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Finding the pseudo inverse of a matrix

Asked by Deepa Maheshvare on 9 Dec 2018
Latest activity Edited by John D'Errico
on 11 Dec 2018
Accepted Answer by Jan
I'm trying to find the inverse of the following matrix
A =
-185.0685 185.0685 0
185.0685 -274.3238 89.2553
0 89.2553 -89.2553
Since A is a low-rank matrix , inv(A) doesn't work. So I tried the pseudo inverse, pinv(A) which takes the inverse of SVD of A.
However, A*pinv(A) isn't equal to identity. Are there alternative ways to find an inverse of A that will satisfy A*inverse(A) = Identity ?

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3 Answers

Answer by Jan
on 9 Dec 2018
Edited by Jan
on 9 Dec 2018
 Accepted Answer

If the matrix A does not have full rank, there is no inverse. In consequence you cannot find any B, which satisfies A*B=eye . This is the definition of the rank, of invertible and there cannot be an "alternative".
This means, that the question is not meaningful. It is like asking for the inverse of 0. There is none.

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Of course not, why decomposing A would change anything? You will exactly the same result since matrix multiplication is assiociative.
Sorry for the silly questions .
For example in the least squares solution,
A^TA x = A^Tb ; inverse is (A^TA) , exists only when the columns of A are linearly independent.
In my example, the matrix is not full rank and the decomposition has the same rank as A, then what does it mean to compute the pseudo inverse?
If you want an interpretation, in your case
A*pinv(A) = pinv(A)*A
is the matrix of projection on Image(A), which is a subspace of dimension 2 of R^3.

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Answer by John D'Errico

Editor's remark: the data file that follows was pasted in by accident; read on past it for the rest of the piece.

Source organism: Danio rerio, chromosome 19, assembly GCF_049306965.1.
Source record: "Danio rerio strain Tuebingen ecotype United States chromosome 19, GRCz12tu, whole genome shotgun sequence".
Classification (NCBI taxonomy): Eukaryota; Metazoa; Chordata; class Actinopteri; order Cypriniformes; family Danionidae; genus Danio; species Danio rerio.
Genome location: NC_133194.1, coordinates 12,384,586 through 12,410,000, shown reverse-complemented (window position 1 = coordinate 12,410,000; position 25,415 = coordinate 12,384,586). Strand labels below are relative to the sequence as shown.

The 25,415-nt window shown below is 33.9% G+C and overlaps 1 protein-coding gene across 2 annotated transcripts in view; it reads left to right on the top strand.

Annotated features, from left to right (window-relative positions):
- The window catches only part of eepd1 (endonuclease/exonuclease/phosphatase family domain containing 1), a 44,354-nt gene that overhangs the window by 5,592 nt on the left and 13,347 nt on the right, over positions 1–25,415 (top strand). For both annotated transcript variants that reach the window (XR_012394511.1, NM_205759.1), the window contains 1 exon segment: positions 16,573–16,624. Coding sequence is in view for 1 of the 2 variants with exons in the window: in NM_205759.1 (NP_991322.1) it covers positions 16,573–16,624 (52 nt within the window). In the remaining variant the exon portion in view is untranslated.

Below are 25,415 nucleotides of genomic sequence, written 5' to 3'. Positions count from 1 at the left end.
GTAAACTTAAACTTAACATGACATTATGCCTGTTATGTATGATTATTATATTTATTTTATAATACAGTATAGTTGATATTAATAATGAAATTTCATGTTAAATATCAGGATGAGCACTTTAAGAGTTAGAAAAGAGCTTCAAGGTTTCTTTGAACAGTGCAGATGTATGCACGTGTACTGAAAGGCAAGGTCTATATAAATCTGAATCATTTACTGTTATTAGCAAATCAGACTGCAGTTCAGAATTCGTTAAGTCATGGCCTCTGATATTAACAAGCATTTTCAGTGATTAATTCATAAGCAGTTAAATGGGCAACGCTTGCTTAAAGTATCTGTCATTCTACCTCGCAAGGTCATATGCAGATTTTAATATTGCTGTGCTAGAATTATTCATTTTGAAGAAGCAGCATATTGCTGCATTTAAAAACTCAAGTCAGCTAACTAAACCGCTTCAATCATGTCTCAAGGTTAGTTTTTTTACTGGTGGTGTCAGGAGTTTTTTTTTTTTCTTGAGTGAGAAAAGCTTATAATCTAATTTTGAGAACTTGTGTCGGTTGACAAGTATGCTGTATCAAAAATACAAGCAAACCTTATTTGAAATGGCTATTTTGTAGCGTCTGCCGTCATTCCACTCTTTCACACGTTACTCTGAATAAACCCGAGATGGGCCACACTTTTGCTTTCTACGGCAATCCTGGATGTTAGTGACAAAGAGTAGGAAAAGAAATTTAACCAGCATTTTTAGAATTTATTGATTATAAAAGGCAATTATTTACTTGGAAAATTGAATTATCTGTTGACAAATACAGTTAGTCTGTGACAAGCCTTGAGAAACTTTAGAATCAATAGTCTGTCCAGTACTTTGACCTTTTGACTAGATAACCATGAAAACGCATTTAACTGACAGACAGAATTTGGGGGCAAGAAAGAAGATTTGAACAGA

on 9 Dec 2018
Edited by John D'Errico
on 9 Dec 2018

Perhaps I need to explain it differently, since you don't want to accept that there are some matrices that completely lack an inverse.
Suppose you instead asked to compute the inverse of a number. So, for some X,find the number Xinv, such that X*Xinv==1.
Great, no problem, since we all know how to form the number Xinv=1/X. But then suppose I gave you X=0? That is, the one case where X lacks a multiplicative inverse? No matter what you do, there is no number Xinv, sich that 0*Xinv==1. Certainly you must accept that fact. (inf need not apply.)
The case of computing the inverse of a rank deficient matrix is the same. No inverse exists, when A is less than full rank. Wanting it to happen is not sufficient.
So then you ask, why is the pseudo-inverse not sufficient to form an inverse? But we just got done saying that if A is amatrix of less than full rank, then no matrix exists such that
A*Ainv == eye(size(A))
So even if we compute Ainv as the pseudo-inverse, it does not matter. We cannot get around the lack of a multiplicative inverse. The magic of an SVD is not sufficient, or even the fact it is called a pseudo-inverse. A name that sounds like it is an inverse is not sufficient to make it one.
What does the pseudo-inverse do then?
pinv(A), computed using the SVD, it is a computation that is nicely stable. When A has full rank, then pinv(A) should be the same as inv(A). And pinv(A) is a nice way to solve a linear system of equations, A*x=b, that is robust to singularity of the matrix A. A virtue of the pseudo-inverse built from an SVD is theresulting least squares solution is the one that has minimum norm, of all possible solutions that are equally as good in term of predictive value. I could probably list a few other properties, but you can read about them as easily in Wikipedia.
But it is not an inverse when A is singular.

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The condition number of PINV(A) for not full rank matrix is always infinity (1+16 numerically). It does not indicate PINV is incorrectly computed.
pinv(A)*b is completely meaningful. Or not. Only you know what meaning you want to assign to the solution. A unique solution does not exist. So pinv picks A solution. in fact, it chooses the minimum norm solution. Sigh. Let me make up an example.
A = rand(3,2);
A = [A,sum(A,2)];
A
A =
0.417043932300898 0.467035857301822 0.88407978960272
0.914690211527393 0.11016637918877 1.02485659071616
0.0516693012115018 0.94137210505082 0.993041406262322
You should suspect that A is not of full rank, since the third column is the sum of the first two random columns. Now, let me create a right hand side. In fact, I will even tell you the "true" solution to the problem I will then try to solve.
Xtrue = [1;1;7];
b = A*Xtrue
b =
7.07263831682176
8.1988527257293
7.94433125009857
Can we now recover Xtrue from this, given only A and b? OF COURSE NOT!!!!!!! A is a singular matrix.
cond(A)
ans =